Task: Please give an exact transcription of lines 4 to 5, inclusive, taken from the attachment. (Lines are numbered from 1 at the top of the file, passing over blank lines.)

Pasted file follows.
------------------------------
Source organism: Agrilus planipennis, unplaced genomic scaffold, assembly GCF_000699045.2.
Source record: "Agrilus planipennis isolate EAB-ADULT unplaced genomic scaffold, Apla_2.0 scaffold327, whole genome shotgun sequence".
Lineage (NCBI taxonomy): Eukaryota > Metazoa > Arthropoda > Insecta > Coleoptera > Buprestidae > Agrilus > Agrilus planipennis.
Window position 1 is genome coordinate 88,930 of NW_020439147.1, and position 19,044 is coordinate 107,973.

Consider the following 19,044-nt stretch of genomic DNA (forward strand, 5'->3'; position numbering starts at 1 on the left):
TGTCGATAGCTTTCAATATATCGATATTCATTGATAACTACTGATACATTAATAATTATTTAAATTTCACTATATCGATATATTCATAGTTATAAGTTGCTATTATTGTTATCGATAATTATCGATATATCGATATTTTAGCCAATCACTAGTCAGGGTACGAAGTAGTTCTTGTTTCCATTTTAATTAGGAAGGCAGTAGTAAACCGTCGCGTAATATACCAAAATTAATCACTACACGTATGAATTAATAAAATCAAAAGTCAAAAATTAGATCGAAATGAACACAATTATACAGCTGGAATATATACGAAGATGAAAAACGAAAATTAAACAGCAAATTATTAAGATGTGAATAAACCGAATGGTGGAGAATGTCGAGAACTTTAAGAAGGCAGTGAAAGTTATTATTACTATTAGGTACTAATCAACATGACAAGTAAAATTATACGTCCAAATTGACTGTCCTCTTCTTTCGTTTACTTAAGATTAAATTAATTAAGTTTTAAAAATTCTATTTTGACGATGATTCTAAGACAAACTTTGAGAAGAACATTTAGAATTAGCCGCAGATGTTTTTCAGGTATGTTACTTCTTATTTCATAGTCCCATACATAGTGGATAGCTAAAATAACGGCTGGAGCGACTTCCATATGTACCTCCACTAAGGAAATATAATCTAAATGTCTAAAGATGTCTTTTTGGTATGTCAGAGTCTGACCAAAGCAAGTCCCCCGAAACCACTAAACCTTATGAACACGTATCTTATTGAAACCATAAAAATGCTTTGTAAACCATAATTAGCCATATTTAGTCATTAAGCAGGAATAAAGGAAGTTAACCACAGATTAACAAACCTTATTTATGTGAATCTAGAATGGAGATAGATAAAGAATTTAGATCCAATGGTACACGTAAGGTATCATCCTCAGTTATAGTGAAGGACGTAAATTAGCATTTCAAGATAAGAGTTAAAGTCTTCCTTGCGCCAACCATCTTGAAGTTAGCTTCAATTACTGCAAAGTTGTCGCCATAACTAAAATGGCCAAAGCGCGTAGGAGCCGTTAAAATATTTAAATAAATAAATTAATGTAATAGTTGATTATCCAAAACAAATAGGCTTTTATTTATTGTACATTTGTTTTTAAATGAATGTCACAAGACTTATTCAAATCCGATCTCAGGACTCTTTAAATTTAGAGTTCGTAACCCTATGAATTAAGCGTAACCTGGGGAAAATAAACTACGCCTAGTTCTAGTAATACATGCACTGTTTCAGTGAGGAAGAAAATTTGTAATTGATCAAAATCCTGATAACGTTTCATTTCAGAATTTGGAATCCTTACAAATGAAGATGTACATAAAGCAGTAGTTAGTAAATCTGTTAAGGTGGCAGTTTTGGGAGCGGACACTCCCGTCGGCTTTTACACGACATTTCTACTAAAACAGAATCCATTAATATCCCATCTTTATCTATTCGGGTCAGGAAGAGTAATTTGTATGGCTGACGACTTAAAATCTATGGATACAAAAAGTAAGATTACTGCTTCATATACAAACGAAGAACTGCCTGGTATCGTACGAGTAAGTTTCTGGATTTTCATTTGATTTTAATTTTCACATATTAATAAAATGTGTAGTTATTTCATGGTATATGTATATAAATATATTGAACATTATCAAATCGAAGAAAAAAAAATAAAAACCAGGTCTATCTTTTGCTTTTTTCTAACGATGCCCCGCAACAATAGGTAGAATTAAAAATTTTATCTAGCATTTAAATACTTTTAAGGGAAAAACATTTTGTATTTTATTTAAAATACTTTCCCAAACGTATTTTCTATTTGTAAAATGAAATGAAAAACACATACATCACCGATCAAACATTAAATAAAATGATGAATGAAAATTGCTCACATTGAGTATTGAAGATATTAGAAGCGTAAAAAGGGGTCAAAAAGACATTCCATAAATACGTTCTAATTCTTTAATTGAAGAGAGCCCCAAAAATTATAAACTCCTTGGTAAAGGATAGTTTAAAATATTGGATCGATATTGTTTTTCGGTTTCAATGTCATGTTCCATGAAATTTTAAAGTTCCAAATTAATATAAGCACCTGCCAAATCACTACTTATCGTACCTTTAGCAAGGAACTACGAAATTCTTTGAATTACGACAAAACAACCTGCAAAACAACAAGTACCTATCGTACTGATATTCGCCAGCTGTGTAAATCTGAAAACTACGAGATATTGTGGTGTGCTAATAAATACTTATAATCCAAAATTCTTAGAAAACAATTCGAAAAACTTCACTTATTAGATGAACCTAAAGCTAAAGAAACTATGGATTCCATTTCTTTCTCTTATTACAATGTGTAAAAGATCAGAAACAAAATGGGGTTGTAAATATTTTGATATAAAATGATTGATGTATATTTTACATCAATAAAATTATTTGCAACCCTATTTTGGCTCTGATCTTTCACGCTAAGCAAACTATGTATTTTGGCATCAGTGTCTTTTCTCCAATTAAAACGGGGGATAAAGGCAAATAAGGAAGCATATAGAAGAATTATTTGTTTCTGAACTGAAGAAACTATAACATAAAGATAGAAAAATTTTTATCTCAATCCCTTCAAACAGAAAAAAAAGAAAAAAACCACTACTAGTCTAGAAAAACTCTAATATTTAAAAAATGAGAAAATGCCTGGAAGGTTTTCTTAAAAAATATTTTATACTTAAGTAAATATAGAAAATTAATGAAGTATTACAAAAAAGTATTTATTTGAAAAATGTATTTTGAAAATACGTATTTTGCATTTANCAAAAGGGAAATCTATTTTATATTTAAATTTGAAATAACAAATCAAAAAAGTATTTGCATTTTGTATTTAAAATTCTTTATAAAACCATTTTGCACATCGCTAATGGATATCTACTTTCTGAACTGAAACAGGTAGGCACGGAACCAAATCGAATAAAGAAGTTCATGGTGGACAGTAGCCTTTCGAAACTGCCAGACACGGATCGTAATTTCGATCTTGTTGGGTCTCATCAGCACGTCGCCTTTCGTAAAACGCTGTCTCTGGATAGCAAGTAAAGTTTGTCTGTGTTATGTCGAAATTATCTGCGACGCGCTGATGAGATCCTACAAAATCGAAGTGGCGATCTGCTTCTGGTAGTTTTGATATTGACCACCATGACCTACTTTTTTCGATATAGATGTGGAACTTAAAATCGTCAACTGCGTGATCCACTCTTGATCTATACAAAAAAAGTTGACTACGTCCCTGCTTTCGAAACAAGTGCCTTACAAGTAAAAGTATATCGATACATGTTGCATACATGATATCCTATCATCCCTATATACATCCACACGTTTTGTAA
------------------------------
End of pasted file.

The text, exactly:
Window position 1 is genome coordinate 88,930 of NW_020439147.1, and position 19,044 is coordinate 107,973.

Consider the following 19,044-nt stretch of genomic DNA (forward strand, 5'->3'; position numbering starts at 1 on the left):